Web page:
Lost Huntington: Old Main Annex
Editor’s note: This is the 271st in a series of articles recalling vanished Huntington landmarks.
HUNTINGTON — With the end of World War II in 1945, the nation’s college campuses were swamped by returning veterans using their education benefits under the federal GI Bill. Marshall College was no exception.
The enrollment boom left Marshall woefully short of classrooms.
Responding to a request from Marshall, Uncle Sam stepped in to help. A former U.S. Navy barracks in Norfolk, Va., was no longer needed, so it was dismantled, shipped to Huntington and reassembled next to Old Main. When it was erected in 1947, the former barracks - officially known as Old Main Annex - was described as a “temporary” structure. In fact, it would be used for a variety of classes for the next 20 years, until the construction of Smith Hall in 1967.
The surge in post-war enrollment also created a tremendous housing shortage, made even more critical by the fact that many of the returning vets were married, meaning they had to find housing not just for themselves but also for their families. As a result, numerous campus area garages and other structures were turned into makeshift rental apartments. But that still left hundreds of vets without housing.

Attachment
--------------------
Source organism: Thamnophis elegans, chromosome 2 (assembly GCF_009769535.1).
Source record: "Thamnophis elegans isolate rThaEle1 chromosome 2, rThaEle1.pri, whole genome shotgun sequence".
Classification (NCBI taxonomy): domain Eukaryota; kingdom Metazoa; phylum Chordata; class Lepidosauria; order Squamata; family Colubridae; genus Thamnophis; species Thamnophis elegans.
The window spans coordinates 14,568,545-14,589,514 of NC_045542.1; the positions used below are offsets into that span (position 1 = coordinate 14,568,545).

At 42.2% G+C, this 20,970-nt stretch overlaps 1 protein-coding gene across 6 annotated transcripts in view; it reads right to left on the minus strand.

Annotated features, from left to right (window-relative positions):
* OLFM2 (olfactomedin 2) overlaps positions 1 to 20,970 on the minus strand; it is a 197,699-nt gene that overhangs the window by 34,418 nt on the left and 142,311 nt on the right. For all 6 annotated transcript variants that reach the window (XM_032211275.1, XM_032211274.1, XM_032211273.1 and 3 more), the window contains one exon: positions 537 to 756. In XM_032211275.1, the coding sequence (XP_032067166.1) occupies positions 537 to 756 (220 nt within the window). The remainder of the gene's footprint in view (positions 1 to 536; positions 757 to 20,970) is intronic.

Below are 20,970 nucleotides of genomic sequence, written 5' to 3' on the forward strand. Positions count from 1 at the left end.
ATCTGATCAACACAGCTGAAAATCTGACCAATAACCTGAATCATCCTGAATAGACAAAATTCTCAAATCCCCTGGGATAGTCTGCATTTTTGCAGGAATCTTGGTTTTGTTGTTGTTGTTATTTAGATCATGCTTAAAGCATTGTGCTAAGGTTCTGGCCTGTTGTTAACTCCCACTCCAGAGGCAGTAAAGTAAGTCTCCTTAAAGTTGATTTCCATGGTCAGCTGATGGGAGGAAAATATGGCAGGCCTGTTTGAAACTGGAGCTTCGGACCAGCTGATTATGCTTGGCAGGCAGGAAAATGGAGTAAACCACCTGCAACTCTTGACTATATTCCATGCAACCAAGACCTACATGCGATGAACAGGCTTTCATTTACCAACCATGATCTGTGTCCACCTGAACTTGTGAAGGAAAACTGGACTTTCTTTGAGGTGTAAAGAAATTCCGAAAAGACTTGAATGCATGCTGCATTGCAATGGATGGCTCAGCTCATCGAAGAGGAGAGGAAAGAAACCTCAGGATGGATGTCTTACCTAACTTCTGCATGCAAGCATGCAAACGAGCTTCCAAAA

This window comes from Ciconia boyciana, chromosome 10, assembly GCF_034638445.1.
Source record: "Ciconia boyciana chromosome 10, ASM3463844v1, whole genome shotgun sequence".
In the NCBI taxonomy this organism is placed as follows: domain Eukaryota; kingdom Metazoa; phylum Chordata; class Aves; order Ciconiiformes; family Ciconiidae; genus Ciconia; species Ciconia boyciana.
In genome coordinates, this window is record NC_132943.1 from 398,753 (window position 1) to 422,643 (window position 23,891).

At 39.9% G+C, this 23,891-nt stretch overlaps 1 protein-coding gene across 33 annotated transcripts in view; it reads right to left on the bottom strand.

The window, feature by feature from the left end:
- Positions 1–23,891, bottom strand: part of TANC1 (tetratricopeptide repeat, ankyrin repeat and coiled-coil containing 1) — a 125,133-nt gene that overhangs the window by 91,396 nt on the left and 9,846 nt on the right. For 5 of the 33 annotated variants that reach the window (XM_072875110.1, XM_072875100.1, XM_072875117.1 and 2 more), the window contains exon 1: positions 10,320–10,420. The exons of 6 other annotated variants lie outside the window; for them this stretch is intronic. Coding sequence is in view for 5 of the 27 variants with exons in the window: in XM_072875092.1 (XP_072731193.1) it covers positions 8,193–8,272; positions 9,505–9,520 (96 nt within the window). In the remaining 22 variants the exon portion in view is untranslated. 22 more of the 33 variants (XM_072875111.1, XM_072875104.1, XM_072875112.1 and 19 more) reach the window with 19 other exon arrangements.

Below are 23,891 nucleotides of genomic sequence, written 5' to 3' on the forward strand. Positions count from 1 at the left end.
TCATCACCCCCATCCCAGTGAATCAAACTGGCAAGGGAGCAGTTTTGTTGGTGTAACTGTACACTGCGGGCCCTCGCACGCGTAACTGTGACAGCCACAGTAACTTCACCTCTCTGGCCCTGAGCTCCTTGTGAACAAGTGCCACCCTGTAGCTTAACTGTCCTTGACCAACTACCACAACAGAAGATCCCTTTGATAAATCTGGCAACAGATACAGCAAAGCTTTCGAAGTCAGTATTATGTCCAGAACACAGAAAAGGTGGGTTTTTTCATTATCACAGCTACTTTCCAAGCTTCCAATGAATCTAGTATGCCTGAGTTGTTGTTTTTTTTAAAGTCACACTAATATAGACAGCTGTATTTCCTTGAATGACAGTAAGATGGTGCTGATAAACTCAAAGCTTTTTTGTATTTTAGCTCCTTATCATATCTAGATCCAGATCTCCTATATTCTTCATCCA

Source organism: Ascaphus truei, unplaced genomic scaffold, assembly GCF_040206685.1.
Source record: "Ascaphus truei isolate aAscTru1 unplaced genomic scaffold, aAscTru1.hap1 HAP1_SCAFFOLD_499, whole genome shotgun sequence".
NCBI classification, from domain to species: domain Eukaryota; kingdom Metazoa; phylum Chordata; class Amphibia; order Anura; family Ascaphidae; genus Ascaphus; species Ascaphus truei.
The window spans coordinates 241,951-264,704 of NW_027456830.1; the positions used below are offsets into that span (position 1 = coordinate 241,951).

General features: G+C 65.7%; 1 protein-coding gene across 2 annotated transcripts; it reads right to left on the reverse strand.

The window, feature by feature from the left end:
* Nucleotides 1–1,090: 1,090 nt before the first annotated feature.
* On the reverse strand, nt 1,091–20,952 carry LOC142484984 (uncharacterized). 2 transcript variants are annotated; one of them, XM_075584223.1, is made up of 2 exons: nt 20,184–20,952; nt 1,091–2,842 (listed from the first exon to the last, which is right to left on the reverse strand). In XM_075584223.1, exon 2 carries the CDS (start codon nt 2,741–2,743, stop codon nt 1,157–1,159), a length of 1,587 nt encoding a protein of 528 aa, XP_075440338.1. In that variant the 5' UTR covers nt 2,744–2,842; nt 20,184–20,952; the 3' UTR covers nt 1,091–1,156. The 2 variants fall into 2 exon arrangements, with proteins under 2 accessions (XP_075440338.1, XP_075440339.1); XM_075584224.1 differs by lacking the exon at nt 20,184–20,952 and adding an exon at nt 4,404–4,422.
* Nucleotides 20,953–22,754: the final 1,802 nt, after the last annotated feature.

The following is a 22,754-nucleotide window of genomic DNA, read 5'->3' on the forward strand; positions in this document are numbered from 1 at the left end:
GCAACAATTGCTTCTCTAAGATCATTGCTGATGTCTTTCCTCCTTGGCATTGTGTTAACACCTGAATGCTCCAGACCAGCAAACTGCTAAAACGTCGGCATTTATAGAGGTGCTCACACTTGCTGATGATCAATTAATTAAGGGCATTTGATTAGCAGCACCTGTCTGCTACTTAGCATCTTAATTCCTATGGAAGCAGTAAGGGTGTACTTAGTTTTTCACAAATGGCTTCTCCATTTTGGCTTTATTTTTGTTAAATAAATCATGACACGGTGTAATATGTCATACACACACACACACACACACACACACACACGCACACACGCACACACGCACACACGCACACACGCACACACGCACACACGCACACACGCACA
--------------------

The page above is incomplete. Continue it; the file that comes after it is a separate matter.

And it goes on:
Again, Marshall appealed to the federal government for help. The Federal Housing Administration responded by sending war surplus pre-fabricated military housing that was erected on Donald Court in the city’s Enslow Park neighborhood. The federal government also sent Marshall house trailers for use as student housing. Set up on the intramural field adjacent to the Lab School at the eastern end of the campus, the trailer complex was dubbed Green Village. The name was a great deal prettier than the ugly-looking trailers.
Members of the Marshall faculty found the returning veterans to be far more mature and studious than pre-war Marshall students. Little interested in the frills of campus life, they were intent on earning their degrees as quickly as possible and getting on with their lives. Many graduated in three years, more than justifying the government’s investment in their education.